Tuesday, 17 September 2013
Grass-roots surge on "bedroom tax"
As reported on the local party web-site, the Liberal Democrat conference in Glasgow resolved yesterday that there should be an immediate government evaluation of the working of restrictions on housing benefit and that in the meantime the cuts should be suspended where they are causing hardship. The impression that I had from watching the debate on television that the motion was inspired not by low electoral motives but by real experience from councillors and MPs. Time and time again the note was struck that the theory of moving claimants from housing that was too large for them to free it up for families was all very well, but that in practice it really hurt people. There was just not enough suitable social housing for people to move to. Clearly, the feedback ministers by storm, because there was no real opposition from the "top table".
There was certainly no sense of a move towards Labour on this. It was pointed out that the Thatcher government allowed more council house building than New Labour did in thirteen years of government. Given that Labour had introduced a "bedroom tax" in the private sector (and, though it was not mentioned in the debate, were moving towards it in social housing), their current campaigning was described as opportunistic. Much was made of the split in Labour over its repeal.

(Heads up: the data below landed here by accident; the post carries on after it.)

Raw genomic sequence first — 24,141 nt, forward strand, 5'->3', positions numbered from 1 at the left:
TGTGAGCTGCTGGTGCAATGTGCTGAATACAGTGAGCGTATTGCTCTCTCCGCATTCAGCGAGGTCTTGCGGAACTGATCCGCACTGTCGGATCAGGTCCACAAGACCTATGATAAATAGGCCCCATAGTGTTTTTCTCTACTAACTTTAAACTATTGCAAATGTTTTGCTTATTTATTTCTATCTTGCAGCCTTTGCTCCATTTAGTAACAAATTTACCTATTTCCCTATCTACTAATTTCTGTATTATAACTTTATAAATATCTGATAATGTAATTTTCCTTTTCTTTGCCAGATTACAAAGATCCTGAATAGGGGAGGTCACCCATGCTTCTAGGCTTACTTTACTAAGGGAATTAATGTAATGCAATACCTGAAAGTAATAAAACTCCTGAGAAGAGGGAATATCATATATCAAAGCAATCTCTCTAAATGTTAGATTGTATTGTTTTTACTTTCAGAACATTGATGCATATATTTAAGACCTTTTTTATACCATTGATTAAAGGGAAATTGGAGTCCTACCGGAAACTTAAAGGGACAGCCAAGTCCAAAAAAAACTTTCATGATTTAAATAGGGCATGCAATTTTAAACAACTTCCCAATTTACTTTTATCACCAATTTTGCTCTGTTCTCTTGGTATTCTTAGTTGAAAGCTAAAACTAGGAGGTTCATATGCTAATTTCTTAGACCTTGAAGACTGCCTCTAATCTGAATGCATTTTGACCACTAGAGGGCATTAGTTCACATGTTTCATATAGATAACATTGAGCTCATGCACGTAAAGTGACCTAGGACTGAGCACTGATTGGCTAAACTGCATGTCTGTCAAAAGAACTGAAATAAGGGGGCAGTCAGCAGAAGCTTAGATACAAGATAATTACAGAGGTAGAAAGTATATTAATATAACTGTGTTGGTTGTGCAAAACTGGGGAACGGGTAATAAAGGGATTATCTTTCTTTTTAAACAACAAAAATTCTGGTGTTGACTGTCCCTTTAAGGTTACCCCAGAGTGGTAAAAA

Since I last posted on this subject, my attention has been drawn to more parliamentary material which indicated where the New Labour government was heading. For instance, there was the Green Paper issued in January 2006, entitled: "A new deal for welfare: Empowering people to work". The Green Paper itself is no longer available in the National Archive. There is only an executive summary. However, there is enough in the published responses to the consultation to indicate the then government's thinking. There are also several written answers (too long to reproduce here) which reinforce the impression. Chris Bryant has recently accused Liberal Democrats of hypocrisy. He should look at beams in eyes closer to home.